Manufacturers turn to automation and smart tech as coronavirus hits production

The coronavirus pandemic is likely to hasten the rollout of automation and smart technology in the manufacturing industry.
Government rules aimed at stopping the spread of COVID-19 have kept employees at home and disrupted supply chains. As a result, manufacturers around the world have been forced to chose their factories and radically rethink how they operate.
In a recent article for, Rebecca Fannin looked at how the virus has impacted manufacturers based in China, the first country to be hit by the virus.
The biggest impact was seen in sectors with large assembly operations such as auto manufacturers and electronic component makers. Resuming production "has been a struggle" at many factories, but highly automated plants such as Cadillac's new Shanghai facility had a head start, Fannin explained. 
The Cadillac factory, opened in 2016, has 386 robots and two fully automated production lines that do welding and painting.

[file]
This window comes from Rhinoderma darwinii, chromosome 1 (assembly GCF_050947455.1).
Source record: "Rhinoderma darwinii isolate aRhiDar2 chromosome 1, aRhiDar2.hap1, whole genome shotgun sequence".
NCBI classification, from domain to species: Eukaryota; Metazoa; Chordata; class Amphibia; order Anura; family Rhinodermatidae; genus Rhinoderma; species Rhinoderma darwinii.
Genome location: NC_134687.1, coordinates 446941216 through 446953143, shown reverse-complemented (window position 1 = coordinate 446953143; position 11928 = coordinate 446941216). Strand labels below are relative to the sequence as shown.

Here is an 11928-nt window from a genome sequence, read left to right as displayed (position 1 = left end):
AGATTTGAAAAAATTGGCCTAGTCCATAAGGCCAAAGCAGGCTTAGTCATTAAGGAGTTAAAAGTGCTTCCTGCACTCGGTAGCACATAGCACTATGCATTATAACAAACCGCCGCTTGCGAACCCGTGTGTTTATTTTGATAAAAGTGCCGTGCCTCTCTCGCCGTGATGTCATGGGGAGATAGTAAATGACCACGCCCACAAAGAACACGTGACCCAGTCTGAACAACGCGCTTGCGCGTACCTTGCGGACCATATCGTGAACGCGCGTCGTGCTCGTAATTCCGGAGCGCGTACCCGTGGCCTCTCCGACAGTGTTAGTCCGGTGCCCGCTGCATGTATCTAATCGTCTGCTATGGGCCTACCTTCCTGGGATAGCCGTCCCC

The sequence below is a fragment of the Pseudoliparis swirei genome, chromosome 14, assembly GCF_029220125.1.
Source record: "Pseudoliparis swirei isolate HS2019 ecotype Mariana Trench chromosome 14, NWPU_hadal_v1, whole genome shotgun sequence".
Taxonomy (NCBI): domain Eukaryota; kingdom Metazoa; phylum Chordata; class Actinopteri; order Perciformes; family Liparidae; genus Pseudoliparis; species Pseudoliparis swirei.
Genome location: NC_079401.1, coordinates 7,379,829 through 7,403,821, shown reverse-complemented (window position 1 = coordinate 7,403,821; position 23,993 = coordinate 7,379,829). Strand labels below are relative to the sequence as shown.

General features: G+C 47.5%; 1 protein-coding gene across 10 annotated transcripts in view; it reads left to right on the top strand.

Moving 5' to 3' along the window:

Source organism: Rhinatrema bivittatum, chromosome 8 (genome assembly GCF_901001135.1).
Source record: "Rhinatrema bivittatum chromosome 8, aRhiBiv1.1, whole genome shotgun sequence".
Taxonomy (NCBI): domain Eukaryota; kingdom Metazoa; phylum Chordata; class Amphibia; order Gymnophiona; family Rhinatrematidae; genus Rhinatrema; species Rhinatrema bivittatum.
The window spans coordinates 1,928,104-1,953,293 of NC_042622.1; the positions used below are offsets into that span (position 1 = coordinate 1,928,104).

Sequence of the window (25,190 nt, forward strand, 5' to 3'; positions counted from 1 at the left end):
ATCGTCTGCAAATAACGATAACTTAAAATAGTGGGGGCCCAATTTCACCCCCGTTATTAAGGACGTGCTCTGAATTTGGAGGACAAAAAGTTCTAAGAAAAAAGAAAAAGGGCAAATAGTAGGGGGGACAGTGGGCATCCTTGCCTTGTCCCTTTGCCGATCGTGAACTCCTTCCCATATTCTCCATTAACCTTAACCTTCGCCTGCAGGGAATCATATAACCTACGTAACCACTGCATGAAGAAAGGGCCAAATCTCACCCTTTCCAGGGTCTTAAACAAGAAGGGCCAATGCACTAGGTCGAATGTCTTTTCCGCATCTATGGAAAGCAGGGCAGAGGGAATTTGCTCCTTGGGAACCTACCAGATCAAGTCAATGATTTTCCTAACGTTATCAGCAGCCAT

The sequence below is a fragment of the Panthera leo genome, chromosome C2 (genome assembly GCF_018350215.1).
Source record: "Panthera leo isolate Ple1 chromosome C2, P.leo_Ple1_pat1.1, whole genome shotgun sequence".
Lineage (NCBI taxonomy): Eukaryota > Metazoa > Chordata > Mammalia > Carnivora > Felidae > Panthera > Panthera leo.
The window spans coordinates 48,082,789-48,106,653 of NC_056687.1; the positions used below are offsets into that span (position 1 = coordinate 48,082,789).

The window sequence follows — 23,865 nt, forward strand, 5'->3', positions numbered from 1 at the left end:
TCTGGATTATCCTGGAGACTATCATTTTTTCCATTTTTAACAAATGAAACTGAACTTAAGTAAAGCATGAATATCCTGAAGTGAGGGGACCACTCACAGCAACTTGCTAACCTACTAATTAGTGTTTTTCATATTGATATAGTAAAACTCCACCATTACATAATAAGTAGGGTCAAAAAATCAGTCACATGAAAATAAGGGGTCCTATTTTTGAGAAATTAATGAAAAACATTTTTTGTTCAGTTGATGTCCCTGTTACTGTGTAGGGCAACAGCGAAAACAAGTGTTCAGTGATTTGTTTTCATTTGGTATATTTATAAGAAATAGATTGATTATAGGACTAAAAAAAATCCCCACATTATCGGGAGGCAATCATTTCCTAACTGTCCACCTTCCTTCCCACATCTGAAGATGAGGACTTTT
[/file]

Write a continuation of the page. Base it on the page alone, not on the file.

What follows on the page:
One clear, long-term impact of the crisis on China's automotive, consumer electronics and smartphone makers will be an emphasis on robotics and automation, Fannin believes. Such technology can reduce labour costs and increase productivity -- and help prevent future plant shutdowns.
China had already been investing heavily in manufacturing tech over the past few years, becoming the world's largest market for industrial robotics and the fastest-growing market worldwide, according to the International Federation of Robotics.
The virus outbreak has put a "renewed urgency behind the trend towards increased automation and use of robotics in China," Emil Hauch Jensen, vice president of sales at Mobile Industrial Robots in Shanghai, told CNBC.

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